Staying at home during the COVID-19 pandemic can be stressful, and for those with hearing loss, panic can set in if a hearing aid malfunctions. If that happens, take a deep breath and try these troubleshooting tips to remedy the problem.
- Check the batteries. Even if the batteries seem to be working, replace them anyway. A fresh battery might make a big difference. Make sure your battery compartment is free of obstructions, corrosion, and the battery is placed in the correct position with the positive or plus side up.
- Earmolds used with behind-the-ear hearing aids must be clean. Check to make sure there isn’t any earwax or other debris inside the tubing or sound outlet. Use the cleaning tools that came with your aid (brush or wax loop) to remove debris. If the debris is deep in the tubing, remove the mold from the aid and soak it in warm water, then later blow any loosened debris or water droplets out through the tubing. Make sure the earmold is completely dry before reconnecting it to your hearing aid.
- If you are wearing a custom hearing aid (ITE, canal aid, CIC), clean the sound outlet and vent with the cleaning tools that came with your hearing aid (cleaning cloth, brush, wax loop, or vent cleaner). Do not clean your aid with water placed directly on your aid, but you can use a wet wipe so long as you stay away from the ports or openings.
- Wax filters or guards are usually found on today’s custom aids and some earmolds. These are removable and replaceable. Usually, you have received a package of extra wax guards with your new hearing aid or you can buy them online or from your audiologist or dispenser. Some smaller behind-the-ear hearing aids will have a small plastic piece, called a dome, found at the tip of the tubing that fits in your ear canal. If you have a supply, look at your user guide to show you how to replace it and get in the habit of changing it and the wax guard every month or two.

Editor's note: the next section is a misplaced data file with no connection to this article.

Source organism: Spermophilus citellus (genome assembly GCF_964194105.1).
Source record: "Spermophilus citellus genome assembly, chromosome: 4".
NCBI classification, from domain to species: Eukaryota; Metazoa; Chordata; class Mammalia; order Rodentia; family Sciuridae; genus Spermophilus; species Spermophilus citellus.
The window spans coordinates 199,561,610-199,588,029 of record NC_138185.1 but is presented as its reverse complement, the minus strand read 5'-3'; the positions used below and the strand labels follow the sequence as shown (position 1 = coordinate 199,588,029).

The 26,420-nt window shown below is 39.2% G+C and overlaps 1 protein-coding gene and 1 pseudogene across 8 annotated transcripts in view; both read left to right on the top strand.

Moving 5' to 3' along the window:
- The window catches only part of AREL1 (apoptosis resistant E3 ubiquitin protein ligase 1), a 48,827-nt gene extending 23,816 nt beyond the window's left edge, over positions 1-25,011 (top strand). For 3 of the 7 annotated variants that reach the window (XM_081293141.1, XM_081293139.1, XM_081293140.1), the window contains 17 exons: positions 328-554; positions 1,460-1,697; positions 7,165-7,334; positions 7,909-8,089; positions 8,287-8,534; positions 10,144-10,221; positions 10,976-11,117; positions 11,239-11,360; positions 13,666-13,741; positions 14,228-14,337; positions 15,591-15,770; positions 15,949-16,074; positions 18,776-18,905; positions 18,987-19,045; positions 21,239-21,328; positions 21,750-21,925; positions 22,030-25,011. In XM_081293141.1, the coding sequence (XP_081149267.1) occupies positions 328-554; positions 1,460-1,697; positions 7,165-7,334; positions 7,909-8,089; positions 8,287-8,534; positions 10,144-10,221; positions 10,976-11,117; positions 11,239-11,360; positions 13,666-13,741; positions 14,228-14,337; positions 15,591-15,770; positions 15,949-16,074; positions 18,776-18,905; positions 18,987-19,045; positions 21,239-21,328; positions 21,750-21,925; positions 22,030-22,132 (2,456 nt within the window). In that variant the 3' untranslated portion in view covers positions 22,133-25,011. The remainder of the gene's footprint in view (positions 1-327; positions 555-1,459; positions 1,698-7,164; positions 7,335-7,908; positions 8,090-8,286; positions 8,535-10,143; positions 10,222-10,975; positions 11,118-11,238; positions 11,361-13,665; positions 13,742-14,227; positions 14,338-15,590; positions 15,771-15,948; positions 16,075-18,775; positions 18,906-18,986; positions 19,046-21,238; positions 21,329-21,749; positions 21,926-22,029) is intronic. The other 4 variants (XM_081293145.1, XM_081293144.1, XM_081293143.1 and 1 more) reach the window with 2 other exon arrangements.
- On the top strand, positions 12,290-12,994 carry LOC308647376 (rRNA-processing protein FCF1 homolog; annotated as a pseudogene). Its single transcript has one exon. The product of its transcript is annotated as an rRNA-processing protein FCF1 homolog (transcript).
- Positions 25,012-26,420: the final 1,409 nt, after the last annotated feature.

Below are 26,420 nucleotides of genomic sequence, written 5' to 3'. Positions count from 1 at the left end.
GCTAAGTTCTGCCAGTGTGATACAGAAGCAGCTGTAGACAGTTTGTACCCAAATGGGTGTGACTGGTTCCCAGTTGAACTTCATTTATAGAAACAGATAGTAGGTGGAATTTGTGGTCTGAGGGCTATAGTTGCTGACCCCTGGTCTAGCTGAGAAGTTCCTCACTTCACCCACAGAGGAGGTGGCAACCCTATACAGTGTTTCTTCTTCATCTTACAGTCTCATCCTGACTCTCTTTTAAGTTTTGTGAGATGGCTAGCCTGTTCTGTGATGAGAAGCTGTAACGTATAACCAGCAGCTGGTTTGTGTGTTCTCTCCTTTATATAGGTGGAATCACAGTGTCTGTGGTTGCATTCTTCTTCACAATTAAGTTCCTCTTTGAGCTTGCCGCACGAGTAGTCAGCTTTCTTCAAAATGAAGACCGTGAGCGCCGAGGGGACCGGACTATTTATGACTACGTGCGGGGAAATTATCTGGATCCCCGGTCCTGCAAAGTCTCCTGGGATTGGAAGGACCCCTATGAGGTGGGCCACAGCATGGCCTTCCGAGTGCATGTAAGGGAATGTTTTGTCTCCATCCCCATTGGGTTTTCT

- Find the hearing aid’s microphone cover and gently clean it with your brush or cleaning cloth.
- If your hearing aids are producing feedback, decrease the volume, and check for distortion. If the noise goes away, it could possibly be sound leaking through the vent or around the earmold. If it doesn’t stop, check with your dispenser when you can. It could mean the aid is malfunctioning. Keep your ears as clean as possible since excess wax can cause feedback.
If all else fails, you have other options. There are a number of YouTube videos that will demonstrate how to clean your hearing aid, change the battery, or change the wax guard. Some hearing aid companies offer free troubleshooting advice, even if you haven’t purchased devices from them. You can also call an audiologist or hearing aid dispenser to see if someone can talk to you by phone or via video conference. Be sure to check any professional’s license to make sure it is valid and in good standing with the California Speech-Language Pathology and Audiology and Hearing Aid Dispensers Board by visiting https://www.speechandhearing.ca.gov/.